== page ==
3 years ago

Automation Technologies 1/2016

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Automation Technologies 1/2016


INDUSTRIAL COMMUNICATION How did you develop the study and the demonstrator? Michael Kessler: From the very beginning, it was clear to us that the existing Ethernet technology is not suited to the special conditions in the process industry. That is why we carried out a detailed study on this topic a few years ago. As a member of the APL consortium, we then took the initiative and translated the results of this study into our demonstrator. On a small scale, it represents the typical communication architecture of a processing plant with Ethernet signal transfer, and shows that Ethernet can fulfill the requirements of the process industry for use in the field. We have exhibited our demonstrator at the ‘Hanover Fair’ and ‘Achema’. I have been to numerous trade fairs in the past 28 years, and I have never experienced a level of interest like this exhibit received. Many visitors came several times, with new questions each time, and they usually brought colleagues with them. What kind of bandwidth can be achieved? Michael Kessler: We can reach up to 10 Mbit/s. This is more than 8,000 times greater than ‘Hart’ protocol, and still more than 300 times the transfer rate of ProfiBus PA or ‘Foundation Fieldbus’. It also means that we can manage the volumes of data that would be generated in an Industry 4.0 environment. And since we’re talking about Industry 4.0, how important is the APL for this? Lutz Liebers: We believe it is a crucial pre-requisite. In process automation, Industry 4.0 works only if it can successfully transmit large volumes of data from the field level of the process plants into the Industry 4.0 architecture information level. The pre-requisite for this is a uniform communications architecture across the plant that does not require network transitions. Are we therefore about to see a significant shift in process automation? Lutz Liebers: Plants in process industries are designed for decades of operation. For this reason alone, there will be no rapid conversion on a large scale. However, a gradual migration is part of the concept—the cabling remains unchanged; and combining Ethernet with conventional fieldbus devices is possible. I am sure that traditional and IP-based technologies will exist alongside each other for a long time. What would functioning PA Ethernet mean to the users of field devices and sensors? Lutz Liebers: Users will be able to take full advantage of the wealth of information provided by modern field devices. Ethernet bridges the gap for process automation to Sensorik 4.0 (sensor technology), which we see as an essential foundation for Industry 4.0. The PA Ethernet Demonstrator from Pepperl+Fuchs represents the typical communication architecture of a process plant. The devices have their own web servers, and the entire wiring takes the form of a two-wire fieldbus cable that transfers data and energy. A field switch for hazardous areas provides intrinsically safe ports for connecting the Ethernet-enabled field devices. The signal transfer is compatible with all Ethernet protocols. The cabling for ProfiBus PA and ‘Foundation Fieldbus’ can be used, and conventional fieldbus devices can be connected to the field switch directly. Photographs: Fotolia background, Pepperl+Fuchs GmbH About Pepperl + Fuchs Pepperl+Fuchs is a worldwide company with its headquarters in Mannheim, Germany. They manufacture products for Factory and Process Automation and are specialists in sensor manufacturing. With revenues more than € 500 million and nearly 5,600 employees worldwide, the company has more than 40 foreign subsidiaries on six continents, and manufacturing facilities in Germany, USA, Singapore, Hungary, China, Indonesia and Vietnam. The Factory Automation Division is a manufacturer of industrial sensors designed to address specific market needs. It makes a range of inductive, capacitive, photoelectric, and ultrasonic sensors as well as identification systems, barcode and camera systems, rotary encoders, position measurement systems. The Process Automation Division is a leading organization in intrinsically safe explosion protection components and protection of hazardous area applications.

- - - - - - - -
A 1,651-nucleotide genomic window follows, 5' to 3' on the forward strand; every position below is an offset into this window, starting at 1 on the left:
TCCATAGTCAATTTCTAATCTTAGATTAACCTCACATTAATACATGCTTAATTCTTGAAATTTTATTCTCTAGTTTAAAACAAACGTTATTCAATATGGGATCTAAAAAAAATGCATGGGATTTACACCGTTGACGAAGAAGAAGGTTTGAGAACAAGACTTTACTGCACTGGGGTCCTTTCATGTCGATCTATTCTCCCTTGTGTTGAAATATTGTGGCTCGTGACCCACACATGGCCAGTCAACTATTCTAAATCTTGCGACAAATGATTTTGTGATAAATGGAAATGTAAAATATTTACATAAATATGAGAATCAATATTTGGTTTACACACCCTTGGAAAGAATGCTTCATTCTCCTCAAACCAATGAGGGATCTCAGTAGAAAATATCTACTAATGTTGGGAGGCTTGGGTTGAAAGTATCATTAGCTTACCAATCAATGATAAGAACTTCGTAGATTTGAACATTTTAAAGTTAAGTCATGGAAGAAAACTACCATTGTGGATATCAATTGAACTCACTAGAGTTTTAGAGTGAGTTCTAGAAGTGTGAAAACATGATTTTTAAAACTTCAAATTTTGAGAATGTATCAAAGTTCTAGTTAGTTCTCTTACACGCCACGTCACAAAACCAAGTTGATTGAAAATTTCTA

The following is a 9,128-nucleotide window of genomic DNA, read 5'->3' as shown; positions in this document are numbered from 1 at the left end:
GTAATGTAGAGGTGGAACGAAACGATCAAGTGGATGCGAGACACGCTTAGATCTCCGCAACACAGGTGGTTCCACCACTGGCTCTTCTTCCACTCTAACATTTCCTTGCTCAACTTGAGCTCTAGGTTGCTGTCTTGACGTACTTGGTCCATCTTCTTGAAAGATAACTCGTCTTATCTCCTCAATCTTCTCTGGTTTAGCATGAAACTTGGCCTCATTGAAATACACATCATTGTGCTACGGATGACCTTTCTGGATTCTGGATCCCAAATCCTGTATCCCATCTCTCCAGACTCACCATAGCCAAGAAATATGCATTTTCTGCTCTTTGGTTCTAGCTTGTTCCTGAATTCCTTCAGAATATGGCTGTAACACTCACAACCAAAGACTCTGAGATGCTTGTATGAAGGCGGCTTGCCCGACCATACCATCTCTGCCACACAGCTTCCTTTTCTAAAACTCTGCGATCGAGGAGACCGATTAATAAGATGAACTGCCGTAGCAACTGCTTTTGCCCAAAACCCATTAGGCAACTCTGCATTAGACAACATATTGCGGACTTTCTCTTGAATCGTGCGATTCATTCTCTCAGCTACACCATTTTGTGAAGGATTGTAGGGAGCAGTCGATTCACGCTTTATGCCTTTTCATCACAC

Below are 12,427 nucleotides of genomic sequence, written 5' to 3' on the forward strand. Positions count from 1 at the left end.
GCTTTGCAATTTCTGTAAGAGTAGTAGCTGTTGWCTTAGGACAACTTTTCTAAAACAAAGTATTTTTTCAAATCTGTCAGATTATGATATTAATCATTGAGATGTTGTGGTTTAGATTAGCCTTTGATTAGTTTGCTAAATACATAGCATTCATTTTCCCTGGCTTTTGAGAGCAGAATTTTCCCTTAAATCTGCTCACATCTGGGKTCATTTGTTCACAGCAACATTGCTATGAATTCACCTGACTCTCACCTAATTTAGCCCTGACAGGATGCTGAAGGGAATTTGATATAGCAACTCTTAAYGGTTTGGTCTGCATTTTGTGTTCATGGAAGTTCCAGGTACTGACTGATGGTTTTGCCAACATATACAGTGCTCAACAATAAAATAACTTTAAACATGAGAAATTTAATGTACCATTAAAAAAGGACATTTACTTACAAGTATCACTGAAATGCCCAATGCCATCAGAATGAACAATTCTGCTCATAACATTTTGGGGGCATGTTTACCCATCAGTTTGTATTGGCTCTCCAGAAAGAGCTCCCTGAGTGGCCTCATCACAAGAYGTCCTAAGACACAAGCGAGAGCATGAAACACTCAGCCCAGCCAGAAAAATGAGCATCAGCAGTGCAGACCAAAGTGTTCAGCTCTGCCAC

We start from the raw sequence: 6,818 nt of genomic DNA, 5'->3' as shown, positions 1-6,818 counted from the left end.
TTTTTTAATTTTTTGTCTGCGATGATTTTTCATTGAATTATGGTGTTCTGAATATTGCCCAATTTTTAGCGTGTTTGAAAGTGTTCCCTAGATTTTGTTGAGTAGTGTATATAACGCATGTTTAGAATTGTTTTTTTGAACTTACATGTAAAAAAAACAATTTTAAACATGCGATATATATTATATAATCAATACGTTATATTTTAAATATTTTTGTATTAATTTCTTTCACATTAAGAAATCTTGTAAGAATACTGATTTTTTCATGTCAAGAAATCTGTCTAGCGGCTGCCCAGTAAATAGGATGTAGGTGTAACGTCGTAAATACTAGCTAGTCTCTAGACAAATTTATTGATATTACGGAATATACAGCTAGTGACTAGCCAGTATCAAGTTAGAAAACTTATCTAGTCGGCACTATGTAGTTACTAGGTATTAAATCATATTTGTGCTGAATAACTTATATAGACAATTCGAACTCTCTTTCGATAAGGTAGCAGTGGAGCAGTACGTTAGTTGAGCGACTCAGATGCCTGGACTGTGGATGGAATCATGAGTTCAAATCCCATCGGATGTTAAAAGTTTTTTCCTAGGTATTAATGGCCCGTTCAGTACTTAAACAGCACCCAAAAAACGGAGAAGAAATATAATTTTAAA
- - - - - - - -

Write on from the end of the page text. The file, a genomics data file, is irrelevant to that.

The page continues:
Successful OPC UA Sercos model – a commentary by Peter Lutz Performance and real-time features are often negatively impacted in classical, Ethernet-based communication protocols. In contrast, a smooth information exchange can be implemented with OPC UA technology and multiprotocol characteristics of Sercos transfer method. The user request for a cross-company networking and seamless access to production-relevant data for devices at field level is made difficult by the heterogeneous bus landscape in automation and lack of cross-bus standards. In fact, many manufacturers are implementing Industrial Ethernet solutions. However, even if the technical advantages are evident, they do not make functioning systems based on traditional field buses obsolete automatically. In addition, there is a whole series of competing communication protocols, which are based on Ethernet, but are not compatible with reference to the communication protocol and the device profiles used. Furthermore, we also have to consider that most of the communication protocols cannot coexist in a common network infrastructure without being affected negatively from a performance and real-time characteristics perspective. From company to field level The OPC Unified Architecture (OPC UA) technology represents a universal communication standard, which allows networking of the systems from the company level to controller or field level. OPC UA can be integrated on any platform with different programming The Sercos automation bus The Serial Real-time Communication System, Sercos in short, is one of the leading digital interfaces for communication between controllers, drives and decentralised peripheral devices. Sercos has been deployed in mechanical engineering for approx. 25 years and is implemented in more than 5 million real-time nodes. With the open, manufacturerindependent architecture based on Ethernet, Sercos III provides a universal bus for automation solutions. languages and even any complex system can be represented completely with the help of the OPC UA Information Model. Even though OPC UA is practically a communication standard, which extends from the company level to the field level, there are two significant limitations. On the one hand, OPC UA can replace existing field bus and Industrial Ethernet systems only if there are no time-bound and deterministic requirements for communication. On the other hand, OPC UA only defines how data is described and exchanged. The actual meaning of data (semantics) is not defined. Communication between field devices in real-time The above reasons provide a promising approach to implement profiles and services defined by field buses and real-time Ethernet systems on OPC UA. Thus, the process and device data will be uniform and they will not be available just locally via field bus systems, but also through any other higher network infrastructure via OPC UA. The fact that OPC UA can be used for information exchange with individual field devices without having to forego real-time and quick data transmission proves the multi-protocol characteristics of the Sercos transfer method, because it is possible to transfer OPC UA in parallel with Sercos real-time communication. An OPC server can be directly integrated in a field device (drive, I/O station or sensor). The OPC protocol is routed directly to the respective slave device without impairing the real-time characteristics. The communication capability between an OPC client and an OPC UA server is retained even for deactivated Sercos communication due to the transfer method (co-existence, no tunnelling!). About Sercos International e.V. Author: Peter Lutz is CEO of Sercos International e.V., Suessen, Germany Sercos International is an association of users and manufacturers, who are responsible for the technical development, standardisation, certification and marketing of the Sercos automation bus. The organisation is headquartered in Germany and has more than 90 companies as members and has regional representation in North America and Asia. AUTOMATION TECHNOLOGIES 1/2016